If you've ever brought home a puppy, you know that puppy needs to explore your world, meet lots of people, and get out of the house. In these days of social distancing how will you socialize your new puppy? Thanks to the amazing professionals of Avidog, an unmatched breeding education provider, I bring you some ideas! Print out the Socialization Bingo card and broaden puppy's experiences.
First, some cautions...
*If puppy has not yet had their 3 parvo/distemper immunizations, make sure to carry them in areas where other dogs walk frequently through 2 weeks after the third shot.
*While your dog cannot catch COVID-19, her coat could convey the virus, so you'll want to skip letting other people pet her. If others do pet her, take her straight home for a bath. Shampoo and the warmest water possible, without being too hot, will wash the virus off of her. You should follow this protocol when getting home from the vet, too.
*Keep an old towel or two in the car to protect your car seats from becoming contaminated, then wash the towels when you get home and change your clothes and wash yourself.
*Off-leash experiences are only recommended for puppies under 16 weeks old who have a strong desire to stay close to the people. After 16 weeks, puppies lose that need and are more comfortable wandering away so it is no longer safe to work on off-leash activities and it's time to switch to a long lead.
1. GET OUTSIDE! Go for a walk, but keep your distance from other people and dogs. Go where there are lots of sights and sounds. Go to different places to mix it up. The more varied you can make their experiences, the better puppy will handle regular life when it resumes. Don't forget the treats!
*If you have a lot of neighbors who walk past your house, sit outside and watch. While they shouldn't pet puppy, you can work on teaching puppy to sit quietly without barking while you say hi.
*Go to a park, but not the paths or the playgrounds.
*Find a large grassy area to let puppy run and also to observe other people. Play chase-me where you or kids run and puppy chases.
*Go to a parking lot of a grocery store or other busy place. People watch. If puppy acts upset or wants to bark, calm and treat. You want them to associate seeing those people with good things.
*Go to a place where you can watch trucks pass and see firetrucks and ambulances with their sirens blaring.
*Go out to the woods. Venture off the wide paths where others walk so puppy gets a chance to explore on their own. Let them climb over tree stumps, sniff and explore. Let them get distracted and take the opportunity to hide from them. See if they can figure out where you are. That momentary panic when they can't see you will help instill the need to stay close to their people.
2. PREPARE PUPPY FOR THE PROFESSIONALS THEY'LL ENCOUNTER. Practice some simple things at home to help them feel more confident and comfortable when they go to the vet and the groomer. Give treats while you practice these things!
*Set puppy on a table or counter. Look in their ears. Clean the folds in their ears with a q-tip. Look in their eyes and mouth, lifting lips and examining teeth. If you have a stethoscope, real or toy, listen to their heart and touch them all over.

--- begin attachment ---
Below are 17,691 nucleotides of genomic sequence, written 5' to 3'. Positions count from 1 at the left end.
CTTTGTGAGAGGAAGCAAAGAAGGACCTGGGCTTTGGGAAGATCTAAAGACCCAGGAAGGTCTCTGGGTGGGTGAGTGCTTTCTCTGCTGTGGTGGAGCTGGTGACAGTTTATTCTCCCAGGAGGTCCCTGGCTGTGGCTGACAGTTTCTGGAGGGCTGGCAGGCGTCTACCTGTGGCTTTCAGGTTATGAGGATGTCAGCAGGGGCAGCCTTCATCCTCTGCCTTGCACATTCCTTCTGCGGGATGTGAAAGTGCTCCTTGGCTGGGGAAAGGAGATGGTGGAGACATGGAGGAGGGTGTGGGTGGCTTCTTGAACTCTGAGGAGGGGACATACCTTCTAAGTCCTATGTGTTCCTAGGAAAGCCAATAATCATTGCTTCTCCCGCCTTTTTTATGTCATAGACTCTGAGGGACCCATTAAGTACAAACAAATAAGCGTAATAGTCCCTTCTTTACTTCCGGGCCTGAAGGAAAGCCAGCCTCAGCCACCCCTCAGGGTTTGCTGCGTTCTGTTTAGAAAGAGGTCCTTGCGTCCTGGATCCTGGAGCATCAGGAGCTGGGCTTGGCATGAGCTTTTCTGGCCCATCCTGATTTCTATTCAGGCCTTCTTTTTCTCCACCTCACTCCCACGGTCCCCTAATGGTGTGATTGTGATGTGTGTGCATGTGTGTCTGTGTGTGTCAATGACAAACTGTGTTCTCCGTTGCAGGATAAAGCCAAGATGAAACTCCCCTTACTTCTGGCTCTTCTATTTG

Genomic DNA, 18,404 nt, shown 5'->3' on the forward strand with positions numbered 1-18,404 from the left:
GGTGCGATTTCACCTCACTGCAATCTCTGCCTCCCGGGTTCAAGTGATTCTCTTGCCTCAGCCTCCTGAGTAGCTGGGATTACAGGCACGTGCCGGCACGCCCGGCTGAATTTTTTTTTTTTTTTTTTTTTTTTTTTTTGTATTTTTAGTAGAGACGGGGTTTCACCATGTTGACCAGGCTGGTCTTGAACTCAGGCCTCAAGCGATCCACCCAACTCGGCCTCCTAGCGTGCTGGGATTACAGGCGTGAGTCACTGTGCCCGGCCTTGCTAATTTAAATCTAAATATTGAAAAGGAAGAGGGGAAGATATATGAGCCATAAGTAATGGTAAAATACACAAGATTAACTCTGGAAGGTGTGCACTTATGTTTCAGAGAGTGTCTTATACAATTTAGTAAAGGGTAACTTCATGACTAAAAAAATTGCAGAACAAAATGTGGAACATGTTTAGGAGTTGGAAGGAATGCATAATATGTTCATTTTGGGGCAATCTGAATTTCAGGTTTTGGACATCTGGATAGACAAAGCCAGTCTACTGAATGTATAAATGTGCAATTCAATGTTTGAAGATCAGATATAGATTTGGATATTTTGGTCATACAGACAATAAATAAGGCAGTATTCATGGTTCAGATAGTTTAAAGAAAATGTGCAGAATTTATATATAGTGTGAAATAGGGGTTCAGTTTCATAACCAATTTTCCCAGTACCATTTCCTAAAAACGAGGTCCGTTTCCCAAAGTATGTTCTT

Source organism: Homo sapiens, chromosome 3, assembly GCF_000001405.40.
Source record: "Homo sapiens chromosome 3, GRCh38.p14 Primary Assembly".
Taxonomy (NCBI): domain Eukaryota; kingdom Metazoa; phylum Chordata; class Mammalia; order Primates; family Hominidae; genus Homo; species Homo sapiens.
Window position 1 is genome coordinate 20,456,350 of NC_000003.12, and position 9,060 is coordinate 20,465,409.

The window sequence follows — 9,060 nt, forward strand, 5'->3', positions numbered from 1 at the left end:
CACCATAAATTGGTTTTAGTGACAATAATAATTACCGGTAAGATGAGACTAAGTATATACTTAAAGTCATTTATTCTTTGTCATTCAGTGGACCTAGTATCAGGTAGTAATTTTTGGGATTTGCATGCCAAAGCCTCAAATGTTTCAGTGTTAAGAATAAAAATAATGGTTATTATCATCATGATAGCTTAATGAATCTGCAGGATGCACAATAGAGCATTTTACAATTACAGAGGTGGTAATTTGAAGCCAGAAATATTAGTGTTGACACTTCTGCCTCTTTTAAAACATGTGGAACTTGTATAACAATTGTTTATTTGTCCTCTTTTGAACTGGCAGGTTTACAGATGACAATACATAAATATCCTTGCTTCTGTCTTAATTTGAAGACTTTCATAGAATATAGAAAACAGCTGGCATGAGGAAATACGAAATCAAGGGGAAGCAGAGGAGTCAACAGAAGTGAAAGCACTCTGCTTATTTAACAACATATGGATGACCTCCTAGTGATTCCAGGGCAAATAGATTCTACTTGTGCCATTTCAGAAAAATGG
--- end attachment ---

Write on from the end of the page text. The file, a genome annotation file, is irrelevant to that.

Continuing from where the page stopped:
*Wrap one arm around their neck so that their chin rests on your elbow with the other arm over their back and around their stomach. This hold is often employed at the vet's office. You can help your pup be ready and comfortable by doing it at home.
*Practice a trip to the groomer. Put puppy on the table or counter again. Comb or brush them. Pick up each paw and run your fingers around on the bottom and between their toes. Trim their nails. If you have hair clippers or a razor, turn it on and place the non-clipping/cutting part along their body, pretending to clip their fur and mimicking what it will feel like at the groomers.
3. SWITCH IT UP AT HOME! Vary your appearance and puppy's everyday world.
*Use costumes, masks, props, and more to throw off what puppy expects from you. Whether you have kids with a tub of dress ups or have to get creative with your own wardrobe, you can throw puppy some curve balls and enrich their world. A clown wig, a cane or walking stick, crutches, feather boas and scarves, hats of any kind - all of these things can be great tools.
*Even mundane things like wearing sunglasses, a baseball cap, and a hoodie pulled up over your head can be scary for puppy. Get creative and get crazy! Your goal is to broaden puppy's world by helping them be comfortable with lots of different things, not come at the them to scare them.
*Use props like a walking stick or crutches. Puppy perceives these things as actually an extension of you and doesn't understand that it is simply a separate, inanimate object.
*No hats? Put a bowl or a pot on your head. Get creative. Look at everyday objects in a different way.
*You can try essential oils to change your body smell, but perfumes are too strong.
*Feed puppy in different places in your house.
*Make an obstacle course that puppy has to navigate to find their food.
*Make an obstacle course in general, in the house or the back yard. Remember, puppy should not jump off things, but they can climb over, go through, and crawl under!
*Roll a trash can down the street or driveway.
*Push a stroller, ride a bike, skateboard, or roller skate past puppy.
*Play sounds of sirens, thunderstorms, trains, babies crying, children screeching and playing. Vary the location of the speaker from room to room and different places within the room or puppy will tune it out like they do the tv.
*Help puppy get used to someone coming to the door by having one of your family knock on the door and then you open it. Try it with the doorbell. Teach puppy to stay sitting until invited to greet the person who has come in.